It would seem to be the ultimate in bad taste to look for a silver lining in the dark cloud of the Roman Catholic Church sexual-abuse crisis. To do so would be, in the minds of many, to minimize the damage done to countless children and teenagers who were betrayed by the “holy people” they trusted.
But for some of the scholars meeting this weekend at McGill University in Montreal, the abuse scandal offers something more than just despair: It is a chance for a broader society plagued with child sexual abuse to learn from the mistakes of the Church and the solutions it found to try to end the abuse.
Dan Cere, a professor of religion, law and ethics at McGill, and one of the organizers of the conference, said the Church crisis now stands as a “case study” that secular society should pay careful attention to. No other institution, he said, has produced as many reports and done as much analysis on the problem of abuse.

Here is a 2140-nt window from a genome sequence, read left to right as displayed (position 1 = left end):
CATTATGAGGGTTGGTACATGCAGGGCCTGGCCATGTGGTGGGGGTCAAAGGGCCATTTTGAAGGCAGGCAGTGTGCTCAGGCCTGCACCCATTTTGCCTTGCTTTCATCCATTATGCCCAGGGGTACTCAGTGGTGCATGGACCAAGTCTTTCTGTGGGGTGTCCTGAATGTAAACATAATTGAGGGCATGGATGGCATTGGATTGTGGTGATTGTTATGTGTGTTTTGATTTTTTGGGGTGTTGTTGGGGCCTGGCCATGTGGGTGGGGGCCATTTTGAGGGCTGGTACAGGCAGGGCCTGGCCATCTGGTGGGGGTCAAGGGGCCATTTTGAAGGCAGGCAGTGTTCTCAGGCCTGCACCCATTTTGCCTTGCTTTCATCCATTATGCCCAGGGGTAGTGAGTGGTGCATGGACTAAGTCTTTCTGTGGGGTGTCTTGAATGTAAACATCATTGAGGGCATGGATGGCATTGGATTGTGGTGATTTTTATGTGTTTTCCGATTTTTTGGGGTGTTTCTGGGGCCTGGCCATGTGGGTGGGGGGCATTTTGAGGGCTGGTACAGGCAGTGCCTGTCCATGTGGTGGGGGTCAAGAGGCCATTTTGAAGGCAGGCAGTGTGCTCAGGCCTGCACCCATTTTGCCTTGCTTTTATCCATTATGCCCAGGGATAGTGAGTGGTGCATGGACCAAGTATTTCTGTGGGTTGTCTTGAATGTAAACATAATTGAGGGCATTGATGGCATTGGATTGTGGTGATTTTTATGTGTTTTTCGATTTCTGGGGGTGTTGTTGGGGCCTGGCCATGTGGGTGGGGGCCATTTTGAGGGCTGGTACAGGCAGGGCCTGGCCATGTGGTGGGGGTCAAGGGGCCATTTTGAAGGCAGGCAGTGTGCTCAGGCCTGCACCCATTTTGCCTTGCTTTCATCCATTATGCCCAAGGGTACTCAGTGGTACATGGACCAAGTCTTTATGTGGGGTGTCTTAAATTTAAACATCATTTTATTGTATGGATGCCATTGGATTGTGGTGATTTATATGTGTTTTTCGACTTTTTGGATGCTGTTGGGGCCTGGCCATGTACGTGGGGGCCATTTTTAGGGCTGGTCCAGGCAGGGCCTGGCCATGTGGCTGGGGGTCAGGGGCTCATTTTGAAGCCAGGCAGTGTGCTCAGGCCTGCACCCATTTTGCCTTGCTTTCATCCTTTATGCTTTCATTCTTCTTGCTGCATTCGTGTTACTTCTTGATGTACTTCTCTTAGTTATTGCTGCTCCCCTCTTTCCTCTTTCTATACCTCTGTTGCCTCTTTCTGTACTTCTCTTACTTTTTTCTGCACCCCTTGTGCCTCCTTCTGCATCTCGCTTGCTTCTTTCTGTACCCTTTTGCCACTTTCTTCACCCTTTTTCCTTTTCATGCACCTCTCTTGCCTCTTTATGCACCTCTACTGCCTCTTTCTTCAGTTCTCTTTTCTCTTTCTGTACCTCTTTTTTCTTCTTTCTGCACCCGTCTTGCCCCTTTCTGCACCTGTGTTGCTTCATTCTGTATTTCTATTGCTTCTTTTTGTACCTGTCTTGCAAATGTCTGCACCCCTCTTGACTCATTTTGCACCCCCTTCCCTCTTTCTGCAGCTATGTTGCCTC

The conference, called “Trauma and Transformation: The Catholic Church and the Sexual Abuse Crisis,” will see 20 presenters take stock of what the Church has done to date to confront the crisis, how effective those measures have been and what more is needed.
“The Catholic Church has been the main focus of media and public attention, and there has been more study on abuse in the Catholic Church than on any other institution in society,” said Prof. Cere. “But if you stopped every clerical abuser tomorrow, the vast majority of kids in the world will still be abused by other people. The clerical abuse issue is a small part of a much larger global problem."